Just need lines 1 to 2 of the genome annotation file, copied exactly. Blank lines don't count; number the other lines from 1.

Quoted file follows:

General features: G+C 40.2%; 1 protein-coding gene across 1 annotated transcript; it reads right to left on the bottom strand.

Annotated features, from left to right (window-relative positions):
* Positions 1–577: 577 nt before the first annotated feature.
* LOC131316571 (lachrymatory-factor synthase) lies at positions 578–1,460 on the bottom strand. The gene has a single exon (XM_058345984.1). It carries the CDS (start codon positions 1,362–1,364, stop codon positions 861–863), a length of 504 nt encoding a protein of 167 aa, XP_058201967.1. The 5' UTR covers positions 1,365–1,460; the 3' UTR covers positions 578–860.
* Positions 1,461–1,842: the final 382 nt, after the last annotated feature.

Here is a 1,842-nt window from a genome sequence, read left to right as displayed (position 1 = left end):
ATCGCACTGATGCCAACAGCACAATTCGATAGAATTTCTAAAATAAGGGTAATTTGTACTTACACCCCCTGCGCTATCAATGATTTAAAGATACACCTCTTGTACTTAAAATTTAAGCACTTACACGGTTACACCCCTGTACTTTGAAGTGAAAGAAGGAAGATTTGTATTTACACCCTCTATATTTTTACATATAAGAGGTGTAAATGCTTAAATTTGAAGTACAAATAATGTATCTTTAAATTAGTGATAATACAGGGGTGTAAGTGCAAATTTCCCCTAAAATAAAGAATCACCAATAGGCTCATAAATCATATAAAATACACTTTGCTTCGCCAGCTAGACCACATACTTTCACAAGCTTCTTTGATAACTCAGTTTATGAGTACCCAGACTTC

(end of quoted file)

General features: G+C 40.2%; 1 protein-coding gene across 1 annotated transcript; it reads right to left on the bottom strand.

Annotated features, from left to right (window-relative positions):